John Grosvenor Wilson

 

Midwinter

by John Grosvenor Wilson

Icicles hang
Where Summer sang,
The north-winds clang
From frozen lands;
O'er hill and valley,
Down wind-swept alley,
The storm-clouds sally
In whirling bands.

Farm-house and field,
Alike concealed,
Beneath the shield
Of Winter lie;
The world, snow-sheeted,
As one defeated,
A queen unseated,
Makes mournful cry.

The short day dies,
No stars arise
In serried skies
That shake with snow,
The rough wind whistles
And hurls his missiles
Where keen ice bristles
On rocks below.

On rocks that reach
Above the beach,
Where sit and screech
The gulls at night,
By waves foam-fretted,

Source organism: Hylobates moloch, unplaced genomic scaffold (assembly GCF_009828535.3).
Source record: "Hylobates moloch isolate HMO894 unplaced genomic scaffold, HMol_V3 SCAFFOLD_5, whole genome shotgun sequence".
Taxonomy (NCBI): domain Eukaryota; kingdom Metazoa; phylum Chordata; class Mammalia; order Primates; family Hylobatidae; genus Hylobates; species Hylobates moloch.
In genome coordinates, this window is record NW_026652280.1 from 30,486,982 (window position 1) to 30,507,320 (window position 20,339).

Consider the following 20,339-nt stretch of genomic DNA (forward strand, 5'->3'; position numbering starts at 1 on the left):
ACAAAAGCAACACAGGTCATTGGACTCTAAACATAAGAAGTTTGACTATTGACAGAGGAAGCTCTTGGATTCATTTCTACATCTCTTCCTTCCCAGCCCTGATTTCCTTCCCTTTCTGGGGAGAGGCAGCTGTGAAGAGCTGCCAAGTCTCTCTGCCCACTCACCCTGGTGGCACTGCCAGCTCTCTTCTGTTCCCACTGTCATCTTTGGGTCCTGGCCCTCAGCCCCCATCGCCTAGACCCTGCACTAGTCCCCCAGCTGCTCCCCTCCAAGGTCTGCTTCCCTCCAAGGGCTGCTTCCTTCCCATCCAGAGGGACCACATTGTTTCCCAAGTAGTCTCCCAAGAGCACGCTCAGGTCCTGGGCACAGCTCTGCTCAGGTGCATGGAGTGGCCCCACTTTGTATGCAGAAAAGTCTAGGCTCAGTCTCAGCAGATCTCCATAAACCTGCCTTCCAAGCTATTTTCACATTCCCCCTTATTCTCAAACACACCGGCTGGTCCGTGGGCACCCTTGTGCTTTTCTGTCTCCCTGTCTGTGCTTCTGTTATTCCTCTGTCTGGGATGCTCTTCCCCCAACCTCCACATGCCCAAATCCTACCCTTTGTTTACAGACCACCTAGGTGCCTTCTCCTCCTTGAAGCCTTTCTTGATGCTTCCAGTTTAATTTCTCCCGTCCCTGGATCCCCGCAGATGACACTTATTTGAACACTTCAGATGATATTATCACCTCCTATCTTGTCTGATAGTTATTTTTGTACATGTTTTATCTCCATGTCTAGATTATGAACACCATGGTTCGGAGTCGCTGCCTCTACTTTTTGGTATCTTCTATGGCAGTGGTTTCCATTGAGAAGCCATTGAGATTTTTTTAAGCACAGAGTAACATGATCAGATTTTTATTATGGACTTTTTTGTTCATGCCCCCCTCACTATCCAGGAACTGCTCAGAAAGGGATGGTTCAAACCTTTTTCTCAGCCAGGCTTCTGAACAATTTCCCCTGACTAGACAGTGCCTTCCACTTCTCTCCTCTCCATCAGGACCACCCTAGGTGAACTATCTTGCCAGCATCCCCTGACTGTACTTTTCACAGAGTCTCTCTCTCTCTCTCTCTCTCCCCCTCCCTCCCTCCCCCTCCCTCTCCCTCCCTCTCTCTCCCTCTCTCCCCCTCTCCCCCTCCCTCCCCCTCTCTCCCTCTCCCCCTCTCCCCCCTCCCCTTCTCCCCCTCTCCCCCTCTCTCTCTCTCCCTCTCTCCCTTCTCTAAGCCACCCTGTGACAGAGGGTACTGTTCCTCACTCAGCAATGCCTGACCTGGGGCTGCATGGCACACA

With sea-weed netted,
Their sharp teeth whetted
For dark sea-fight.

But winds may roll
O'er sound and shoal,
And cheek by jowl
The storm-kings ride,
Men meet together,
Despite the weather,
Though fierce flakes feather
The roaring tide.

In happy homes,
When darkness gloams,
The beaker foams,
The feast is laid,
Bright fires are lighted,
Sweet troths are plighted,
Fond hearts united
Of youth and maid.

And on lone heights
The beacon-lights
Burn bright o' nights
For ships at sea,
Though warring Winter
May smite and splinter,
Or ice-peaks glint, or
The snows fall free.

Source:

Lyrics Of Life
Copyright 1886
Caxton Book Concern, Limited, New York
 
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